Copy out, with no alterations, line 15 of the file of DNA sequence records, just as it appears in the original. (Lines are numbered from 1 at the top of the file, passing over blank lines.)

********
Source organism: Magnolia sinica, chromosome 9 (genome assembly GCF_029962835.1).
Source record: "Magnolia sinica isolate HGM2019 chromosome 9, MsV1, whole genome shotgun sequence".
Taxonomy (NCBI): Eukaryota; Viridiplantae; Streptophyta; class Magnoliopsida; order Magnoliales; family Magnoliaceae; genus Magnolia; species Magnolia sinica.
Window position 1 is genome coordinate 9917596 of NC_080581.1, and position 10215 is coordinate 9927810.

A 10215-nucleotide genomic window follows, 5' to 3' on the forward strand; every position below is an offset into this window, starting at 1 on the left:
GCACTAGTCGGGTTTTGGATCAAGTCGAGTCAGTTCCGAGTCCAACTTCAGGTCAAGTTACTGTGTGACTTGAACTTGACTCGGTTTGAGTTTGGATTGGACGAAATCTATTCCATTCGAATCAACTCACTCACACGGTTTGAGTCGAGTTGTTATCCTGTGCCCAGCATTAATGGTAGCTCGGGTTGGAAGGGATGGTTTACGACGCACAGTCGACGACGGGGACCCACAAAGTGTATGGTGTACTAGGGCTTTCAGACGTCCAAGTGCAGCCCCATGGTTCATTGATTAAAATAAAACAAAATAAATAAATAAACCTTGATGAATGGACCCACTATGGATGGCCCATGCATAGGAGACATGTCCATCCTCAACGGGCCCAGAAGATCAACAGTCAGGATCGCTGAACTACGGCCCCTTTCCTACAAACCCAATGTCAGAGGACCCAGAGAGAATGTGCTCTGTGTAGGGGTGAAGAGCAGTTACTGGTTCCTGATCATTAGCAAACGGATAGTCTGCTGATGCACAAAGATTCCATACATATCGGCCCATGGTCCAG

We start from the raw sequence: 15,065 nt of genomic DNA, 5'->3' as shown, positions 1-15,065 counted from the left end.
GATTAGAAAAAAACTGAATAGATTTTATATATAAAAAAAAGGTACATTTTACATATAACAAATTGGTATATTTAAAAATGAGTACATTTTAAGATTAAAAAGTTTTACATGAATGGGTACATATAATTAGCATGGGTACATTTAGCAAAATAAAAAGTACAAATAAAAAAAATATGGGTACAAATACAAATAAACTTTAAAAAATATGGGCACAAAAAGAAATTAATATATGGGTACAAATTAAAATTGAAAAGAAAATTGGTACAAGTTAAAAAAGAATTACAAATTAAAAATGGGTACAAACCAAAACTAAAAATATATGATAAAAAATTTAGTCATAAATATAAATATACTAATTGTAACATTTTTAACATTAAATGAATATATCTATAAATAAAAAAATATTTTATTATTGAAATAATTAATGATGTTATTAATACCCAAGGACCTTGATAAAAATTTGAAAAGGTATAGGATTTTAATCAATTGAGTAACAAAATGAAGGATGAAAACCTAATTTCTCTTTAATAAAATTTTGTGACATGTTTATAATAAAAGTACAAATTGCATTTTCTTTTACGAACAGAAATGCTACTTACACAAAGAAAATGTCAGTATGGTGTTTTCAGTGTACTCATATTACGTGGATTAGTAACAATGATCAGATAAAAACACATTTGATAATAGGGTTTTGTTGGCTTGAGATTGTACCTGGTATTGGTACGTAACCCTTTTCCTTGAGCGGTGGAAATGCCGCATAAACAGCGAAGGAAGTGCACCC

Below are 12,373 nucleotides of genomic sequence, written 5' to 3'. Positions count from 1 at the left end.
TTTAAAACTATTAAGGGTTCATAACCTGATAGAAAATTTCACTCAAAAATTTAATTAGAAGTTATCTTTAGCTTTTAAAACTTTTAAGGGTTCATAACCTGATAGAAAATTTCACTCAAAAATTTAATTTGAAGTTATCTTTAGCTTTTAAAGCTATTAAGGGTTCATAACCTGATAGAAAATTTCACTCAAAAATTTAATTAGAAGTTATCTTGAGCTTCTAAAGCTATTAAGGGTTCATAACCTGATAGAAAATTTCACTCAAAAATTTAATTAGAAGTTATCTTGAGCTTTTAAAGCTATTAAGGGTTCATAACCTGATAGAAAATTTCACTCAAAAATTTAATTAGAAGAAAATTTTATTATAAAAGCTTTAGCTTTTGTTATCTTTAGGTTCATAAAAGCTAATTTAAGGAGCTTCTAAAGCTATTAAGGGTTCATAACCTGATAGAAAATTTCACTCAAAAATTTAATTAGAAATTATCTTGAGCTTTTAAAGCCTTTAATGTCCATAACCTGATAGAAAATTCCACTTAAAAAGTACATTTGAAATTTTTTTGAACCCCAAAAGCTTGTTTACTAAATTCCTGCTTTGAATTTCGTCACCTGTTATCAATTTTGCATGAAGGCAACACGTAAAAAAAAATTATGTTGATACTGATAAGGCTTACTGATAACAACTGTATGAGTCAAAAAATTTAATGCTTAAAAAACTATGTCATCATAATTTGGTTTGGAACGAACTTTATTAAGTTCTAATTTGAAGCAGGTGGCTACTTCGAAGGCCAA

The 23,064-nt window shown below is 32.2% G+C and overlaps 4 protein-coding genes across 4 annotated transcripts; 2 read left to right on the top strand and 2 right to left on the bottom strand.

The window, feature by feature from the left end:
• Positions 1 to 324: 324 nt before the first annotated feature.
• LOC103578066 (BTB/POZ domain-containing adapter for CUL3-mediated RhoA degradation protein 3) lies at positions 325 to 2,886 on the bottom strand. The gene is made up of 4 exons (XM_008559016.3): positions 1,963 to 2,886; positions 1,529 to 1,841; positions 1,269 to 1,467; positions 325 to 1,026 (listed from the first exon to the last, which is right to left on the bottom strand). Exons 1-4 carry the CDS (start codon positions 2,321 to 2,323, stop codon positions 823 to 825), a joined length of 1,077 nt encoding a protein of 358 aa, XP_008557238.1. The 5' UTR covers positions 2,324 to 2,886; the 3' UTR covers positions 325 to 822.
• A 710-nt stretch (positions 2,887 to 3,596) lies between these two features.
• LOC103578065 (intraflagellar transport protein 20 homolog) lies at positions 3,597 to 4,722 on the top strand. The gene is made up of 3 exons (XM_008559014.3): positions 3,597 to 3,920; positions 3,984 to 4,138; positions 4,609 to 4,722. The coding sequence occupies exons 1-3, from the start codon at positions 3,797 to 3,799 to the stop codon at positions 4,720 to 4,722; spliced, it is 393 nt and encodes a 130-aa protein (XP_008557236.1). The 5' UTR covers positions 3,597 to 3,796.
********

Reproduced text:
• A 710-nt stretch (positions 2,887 to 3,596) lies between these two features.